Apart from an e-mail account, she has a Weibo microblog account, which she needed to fulfil part of the contract for I Am A Singer.
"I do appreciate that it's become a place where my fans will gather", Chan says and, from time to time, she does use it. When Mr Lee Kuan Yew died on March 23, she was moved to post: "Sadness envelopes my homeland like never before."
She later paid tribute to the former prime minister at the QQ Music Awards in Shenzhen on March 25.
When she went on stage to receive her special contribution to music award, she said in English:
"I would like to honour the memory of the late Mr Lee Kuan Yew in my very small way with this award. Rest in peace, Mr Lee, sir."
She had wondered briefly if it was the right occasion to say this, but she felt strongly enough about it, so she did.
Chan "definitely" wants to work on an album of original material next, but only after her concert tour - she prefers to focus on one thing at a time.
While she comes across as someone who knows what she wants, she is also smart enough not to force things to happen.
She took part in I Am A Singer to reach out to a wide audience, "with no thought of what would happen after that, as even the cleverest person cannot tell you what will happen".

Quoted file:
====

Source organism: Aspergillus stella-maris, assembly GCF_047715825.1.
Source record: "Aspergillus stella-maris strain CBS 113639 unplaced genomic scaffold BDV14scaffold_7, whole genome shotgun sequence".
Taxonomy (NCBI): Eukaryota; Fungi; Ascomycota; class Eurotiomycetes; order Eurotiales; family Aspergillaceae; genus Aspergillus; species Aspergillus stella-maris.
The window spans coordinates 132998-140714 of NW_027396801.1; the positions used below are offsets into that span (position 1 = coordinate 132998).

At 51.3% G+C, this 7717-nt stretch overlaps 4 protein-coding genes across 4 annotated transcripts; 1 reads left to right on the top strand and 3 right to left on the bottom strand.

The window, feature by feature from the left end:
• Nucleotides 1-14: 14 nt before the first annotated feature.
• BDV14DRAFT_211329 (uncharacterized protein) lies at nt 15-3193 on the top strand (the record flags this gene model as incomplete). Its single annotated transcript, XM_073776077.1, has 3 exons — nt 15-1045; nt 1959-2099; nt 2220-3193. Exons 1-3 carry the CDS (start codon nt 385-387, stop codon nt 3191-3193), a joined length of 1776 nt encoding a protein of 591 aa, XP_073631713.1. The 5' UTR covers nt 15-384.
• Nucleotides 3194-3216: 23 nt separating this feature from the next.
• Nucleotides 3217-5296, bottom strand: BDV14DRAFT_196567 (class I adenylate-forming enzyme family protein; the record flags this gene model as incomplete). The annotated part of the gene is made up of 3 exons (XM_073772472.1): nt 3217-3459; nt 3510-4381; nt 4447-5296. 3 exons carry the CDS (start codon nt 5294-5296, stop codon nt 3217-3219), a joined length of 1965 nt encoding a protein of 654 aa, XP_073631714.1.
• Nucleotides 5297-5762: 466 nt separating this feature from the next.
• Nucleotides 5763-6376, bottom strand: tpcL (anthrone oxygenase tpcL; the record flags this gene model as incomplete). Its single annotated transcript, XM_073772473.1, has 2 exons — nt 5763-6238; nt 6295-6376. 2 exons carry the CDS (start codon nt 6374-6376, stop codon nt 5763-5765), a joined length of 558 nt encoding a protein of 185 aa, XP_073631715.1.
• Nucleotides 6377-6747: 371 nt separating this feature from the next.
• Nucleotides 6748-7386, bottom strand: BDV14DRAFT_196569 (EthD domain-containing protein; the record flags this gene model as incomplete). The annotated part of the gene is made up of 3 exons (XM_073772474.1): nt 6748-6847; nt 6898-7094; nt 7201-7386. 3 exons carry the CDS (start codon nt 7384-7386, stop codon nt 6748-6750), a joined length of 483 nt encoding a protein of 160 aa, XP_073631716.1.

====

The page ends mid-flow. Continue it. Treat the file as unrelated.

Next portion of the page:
Her decision to participate was like planting a willow branch casually and getting unexpected shade, she muses, reiterating the Chinese saying she had included in a press statement after she was eliminated for the second time on March 20.
In interviews with the media in China, she has crafted the analogy of a farmer who "works according to the seasons, according to what nature gives him".
There is a time to work hard, to sow, to harvest, to rest. The smart farmer goes with the flow.
"It sounds so bochap," using the Hokkien word for lackadaisical, "but it is not a passive going with the flow, it is an active going with the flow. You don't have to insist on anything when it's obviously not the right time. It's not a bad way to live."
This article was first published on the The Straits Times.